Sadly, Smoki has passed away. She was walking to another spot to sleep, and then she suddenly collapsed and started to shake. She then started to roll and spit blood everywhere. I saw this and came running outside and she suddenly stopped and collapsed again. I looked at her and she was still, she took a few last breaths and was gone....
    So Thank you to everyone who read this and offered advice! I'm not trying to be a drama queen with all that stuff I posted above^
    But honestly it may sound cheesy, but enjoy every moment you have with your pets or anyone, because you never know when they'll just disappear from your life.

    Rest In Peace my good friend & only hen,
    Smoki

    [​IMG] [​IMG]
     
    1 person likes this.
  8. blackhenbluesky

    blackhenbluesky New Egg

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    Nov 27, 2014
    Thank you! [​IMG]
     
  9. Eggcessive

    Eggcessive True BYC Addict

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    southern Ohio
    So sorry for your loss. I believe if you can do it, that I would perform a necropsy on her to look inside her crop, proventriculis, and gizzard to find the object the she ate, in case that it was indeed what caused the bleeding. Also be on the lookout for other chickens showing any signs of ILT--coughing, sneezing, wheezing, gurgling, bloody mucus from the beak. Here is a diagram to show you the chicken anatomy:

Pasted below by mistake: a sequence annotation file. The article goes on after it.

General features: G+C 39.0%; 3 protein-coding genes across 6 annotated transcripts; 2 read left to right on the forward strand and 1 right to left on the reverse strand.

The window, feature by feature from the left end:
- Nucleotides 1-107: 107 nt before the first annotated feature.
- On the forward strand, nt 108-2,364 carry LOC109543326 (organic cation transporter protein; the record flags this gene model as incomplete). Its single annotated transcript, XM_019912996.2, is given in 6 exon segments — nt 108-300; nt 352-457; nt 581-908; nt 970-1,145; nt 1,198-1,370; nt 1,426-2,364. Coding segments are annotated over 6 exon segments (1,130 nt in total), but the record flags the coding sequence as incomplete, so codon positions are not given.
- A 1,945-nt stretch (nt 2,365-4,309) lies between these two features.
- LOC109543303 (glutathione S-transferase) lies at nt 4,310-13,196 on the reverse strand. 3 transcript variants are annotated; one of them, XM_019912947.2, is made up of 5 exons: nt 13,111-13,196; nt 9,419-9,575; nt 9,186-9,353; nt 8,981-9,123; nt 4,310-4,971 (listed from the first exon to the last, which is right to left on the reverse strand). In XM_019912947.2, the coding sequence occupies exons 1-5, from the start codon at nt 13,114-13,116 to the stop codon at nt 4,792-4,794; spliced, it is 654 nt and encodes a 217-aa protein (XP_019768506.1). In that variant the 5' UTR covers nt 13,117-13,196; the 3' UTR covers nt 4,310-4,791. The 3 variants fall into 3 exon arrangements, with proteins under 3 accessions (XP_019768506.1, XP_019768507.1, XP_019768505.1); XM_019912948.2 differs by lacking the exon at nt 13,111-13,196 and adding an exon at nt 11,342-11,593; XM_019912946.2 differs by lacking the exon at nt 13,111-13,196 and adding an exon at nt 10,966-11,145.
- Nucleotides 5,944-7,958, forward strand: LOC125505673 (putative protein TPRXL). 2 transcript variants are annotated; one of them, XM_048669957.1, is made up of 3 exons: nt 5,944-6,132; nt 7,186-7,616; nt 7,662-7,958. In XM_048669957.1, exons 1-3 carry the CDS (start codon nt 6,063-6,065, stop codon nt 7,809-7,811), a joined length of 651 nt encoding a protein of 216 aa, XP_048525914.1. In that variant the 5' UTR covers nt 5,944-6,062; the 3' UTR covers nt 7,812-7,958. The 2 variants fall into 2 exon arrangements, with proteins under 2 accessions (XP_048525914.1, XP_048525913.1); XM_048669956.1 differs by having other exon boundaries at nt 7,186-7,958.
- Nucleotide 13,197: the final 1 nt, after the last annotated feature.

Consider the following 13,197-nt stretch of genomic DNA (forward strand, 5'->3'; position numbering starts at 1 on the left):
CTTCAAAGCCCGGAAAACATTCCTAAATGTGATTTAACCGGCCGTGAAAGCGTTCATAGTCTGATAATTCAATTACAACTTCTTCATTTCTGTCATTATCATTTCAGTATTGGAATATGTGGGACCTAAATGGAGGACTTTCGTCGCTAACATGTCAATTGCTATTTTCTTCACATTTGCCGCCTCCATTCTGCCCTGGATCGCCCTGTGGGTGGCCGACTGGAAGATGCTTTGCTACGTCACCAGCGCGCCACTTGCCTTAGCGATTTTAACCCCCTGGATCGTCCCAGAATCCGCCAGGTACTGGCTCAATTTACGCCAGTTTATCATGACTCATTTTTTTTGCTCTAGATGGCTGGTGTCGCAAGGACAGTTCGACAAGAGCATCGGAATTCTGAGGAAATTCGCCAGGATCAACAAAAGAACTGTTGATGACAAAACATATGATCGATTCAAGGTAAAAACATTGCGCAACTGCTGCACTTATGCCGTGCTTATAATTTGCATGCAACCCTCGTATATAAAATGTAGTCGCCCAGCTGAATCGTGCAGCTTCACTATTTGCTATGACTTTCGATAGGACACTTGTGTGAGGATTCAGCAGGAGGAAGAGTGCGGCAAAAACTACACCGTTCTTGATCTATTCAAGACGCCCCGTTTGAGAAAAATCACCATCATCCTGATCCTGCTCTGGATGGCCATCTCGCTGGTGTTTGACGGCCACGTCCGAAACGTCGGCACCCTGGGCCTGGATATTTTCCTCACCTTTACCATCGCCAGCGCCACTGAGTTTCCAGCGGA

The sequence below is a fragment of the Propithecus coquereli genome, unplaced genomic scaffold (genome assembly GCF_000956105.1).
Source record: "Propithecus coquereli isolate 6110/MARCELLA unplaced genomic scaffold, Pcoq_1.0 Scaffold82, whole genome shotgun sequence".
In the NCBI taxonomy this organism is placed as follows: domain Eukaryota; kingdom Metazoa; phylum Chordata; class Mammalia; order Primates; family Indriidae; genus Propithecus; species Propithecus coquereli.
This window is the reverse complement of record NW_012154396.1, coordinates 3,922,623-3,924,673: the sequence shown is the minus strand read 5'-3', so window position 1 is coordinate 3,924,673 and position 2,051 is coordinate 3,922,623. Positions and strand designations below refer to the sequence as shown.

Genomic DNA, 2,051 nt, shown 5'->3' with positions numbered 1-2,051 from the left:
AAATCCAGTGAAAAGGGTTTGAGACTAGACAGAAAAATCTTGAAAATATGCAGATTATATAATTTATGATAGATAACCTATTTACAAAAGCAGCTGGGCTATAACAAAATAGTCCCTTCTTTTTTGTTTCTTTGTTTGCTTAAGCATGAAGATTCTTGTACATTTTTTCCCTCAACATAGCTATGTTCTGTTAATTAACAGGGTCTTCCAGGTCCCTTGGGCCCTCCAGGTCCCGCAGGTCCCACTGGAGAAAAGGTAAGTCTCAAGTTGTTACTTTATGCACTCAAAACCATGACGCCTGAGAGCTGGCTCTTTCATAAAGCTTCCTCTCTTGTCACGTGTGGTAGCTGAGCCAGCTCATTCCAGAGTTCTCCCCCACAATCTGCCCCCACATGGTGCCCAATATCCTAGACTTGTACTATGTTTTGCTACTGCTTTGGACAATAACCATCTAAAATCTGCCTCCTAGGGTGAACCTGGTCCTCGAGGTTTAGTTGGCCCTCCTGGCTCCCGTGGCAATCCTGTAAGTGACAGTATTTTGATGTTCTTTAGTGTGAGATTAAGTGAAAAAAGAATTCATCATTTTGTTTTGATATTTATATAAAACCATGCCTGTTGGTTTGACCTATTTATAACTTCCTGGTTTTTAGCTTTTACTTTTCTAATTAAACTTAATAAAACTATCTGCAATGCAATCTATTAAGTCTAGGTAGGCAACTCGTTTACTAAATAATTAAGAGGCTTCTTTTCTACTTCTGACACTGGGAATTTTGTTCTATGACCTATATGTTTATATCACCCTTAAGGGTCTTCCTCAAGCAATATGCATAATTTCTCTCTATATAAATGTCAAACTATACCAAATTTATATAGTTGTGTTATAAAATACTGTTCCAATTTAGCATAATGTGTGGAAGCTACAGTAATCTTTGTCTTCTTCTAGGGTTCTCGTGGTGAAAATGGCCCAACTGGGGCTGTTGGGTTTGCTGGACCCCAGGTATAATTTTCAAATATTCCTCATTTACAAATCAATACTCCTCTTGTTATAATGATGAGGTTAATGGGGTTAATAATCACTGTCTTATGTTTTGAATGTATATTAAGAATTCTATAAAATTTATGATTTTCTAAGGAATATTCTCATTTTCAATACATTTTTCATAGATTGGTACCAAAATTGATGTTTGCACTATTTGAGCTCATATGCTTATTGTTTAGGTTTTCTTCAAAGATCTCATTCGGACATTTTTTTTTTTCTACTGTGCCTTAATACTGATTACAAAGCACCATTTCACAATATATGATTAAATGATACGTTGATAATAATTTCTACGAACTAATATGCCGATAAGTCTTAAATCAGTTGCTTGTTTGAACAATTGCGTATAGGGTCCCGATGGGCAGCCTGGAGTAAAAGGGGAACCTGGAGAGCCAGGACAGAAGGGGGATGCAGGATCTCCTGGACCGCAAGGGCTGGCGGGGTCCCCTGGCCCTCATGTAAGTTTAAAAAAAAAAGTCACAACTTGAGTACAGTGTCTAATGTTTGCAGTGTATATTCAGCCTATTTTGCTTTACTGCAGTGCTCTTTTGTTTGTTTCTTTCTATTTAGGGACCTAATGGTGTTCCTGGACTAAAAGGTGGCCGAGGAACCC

[​IMG]
     
    1 person likes this.
  10. LittleRedCoop53

    LittleRedCoop53 Chillin' With My Peeps

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    Oct 20, 2012
    Southern Oregon
    Oh no...i'm sure sorry to hear that... you should get your parents to help...i don't know how old you are but you did mention them... i'm hoping it was that object, sorry to say, better that then some sickness :( i'll be watching for an update.